All good things come to an end.

That saying is a bunch of crap. All good things change, and if you've read your bible, it would be better to say all good things change into something better.
Paul would remind us even bad things can be changed into something good (i.e. Death and resurrection)

Our "Spouse Retreat" is not over, but Cheryl and I had to leave to catch our flight.

This morning, Mike Slaughter talked about his focus on stewardship at Ginghamsburg UMC. A few things I loved:

-He isn't afraid to ask for the tithe because he considers it God's tithe, not his. That kind of gumption is, well, why I like Mike's style.

-He constantly talked about how it is our jobs to make disciples, it is Jesus job to grow the church.

-The budget at Ginghamsburg is lopsided towards mission. In his book, Money Matters (that I haven't read yet) he gives numbers. But basically, their operating budget is below what they spend just in Darfur. Do you know any churches like that? Geez man, if every church gave that much to mission, could you imagine how many souls would be won for Christ? Do you kow how the Kingdom of God would grow in faithfulness and care of those without?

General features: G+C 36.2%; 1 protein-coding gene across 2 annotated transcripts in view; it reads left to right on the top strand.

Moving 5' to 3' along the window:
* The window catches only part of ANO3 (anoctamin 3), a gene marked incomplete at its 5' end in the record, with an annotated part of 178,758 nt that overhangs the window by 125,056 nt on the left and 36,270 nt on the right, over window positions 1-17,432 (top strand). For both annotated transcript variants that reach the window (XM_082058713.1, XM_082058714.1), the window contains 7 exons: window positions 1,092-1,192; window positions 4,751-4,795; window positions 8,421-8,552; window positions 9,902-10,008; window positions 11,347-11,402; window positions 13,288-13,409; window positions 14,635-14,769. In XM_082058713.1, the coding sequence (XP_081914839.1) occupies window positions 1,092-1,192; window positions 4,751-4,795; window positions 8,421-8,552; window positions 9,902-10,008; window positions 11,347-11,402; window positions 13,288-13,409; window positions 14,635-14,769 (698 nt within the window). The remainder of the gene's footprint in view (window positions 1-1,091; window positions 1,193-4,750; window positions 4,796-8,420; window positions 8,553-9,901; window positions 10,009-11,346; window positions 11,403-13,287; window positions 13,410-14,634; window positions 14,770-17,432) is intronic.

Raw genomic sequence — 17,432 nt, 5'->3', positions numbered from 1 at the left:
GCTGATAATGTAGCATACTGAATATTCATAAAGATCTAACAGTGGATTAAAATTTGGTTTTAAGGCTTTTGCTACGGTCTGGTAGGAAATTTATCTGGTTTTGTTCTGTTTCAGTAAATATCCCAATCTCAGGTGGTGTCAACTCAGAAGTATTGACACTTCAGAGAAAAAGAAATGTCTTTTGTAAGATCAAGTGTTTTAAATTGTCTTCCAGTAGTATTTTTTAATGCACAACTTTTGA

Its only fair I mention some things I found difficult:

-I don't like asking for money. Bottom line. I think my fear is rooted in the tying up of my role as pastor with my desire to be liked. Let me throw that out there. The gifts of the Kingdom are greater than what money can achieve, but if the Kingdom of God should move all creation towards liberating the oppressed, its obvious the negation of Money is not the answer, the negation of greed is. And it don't want anyone to think I'm greedy, so I don't talk about money. I know I know, shame on me.

-Mike said people don't give to parking lots. He's right, they need a vision. But how do you appropriately get people to give to parking lots without implying they are giving to something else and you use their money on parking lots? That make sense? If our job is to make disciples of Jesus and Jesus job is to grow the church, can I divert funds to parking lots to facilitate a place to put you new shiney bmw?*

eh.. Low blow on my part.

More later, I'm looking over my notes

*To be sure, there are Christians who don't drive bmw's.  And that is certainly not the norm at Ginghamsburg.  I went from thinking about how some churches (like Ginghamsburg) try to keep operating costs at a minimum so 1) they can be involved in mission 2) they don't get in hot water financially trying to maintain buildings.

But that thought made me think of the many churches that are not so worried about mission and just getting people in the pews.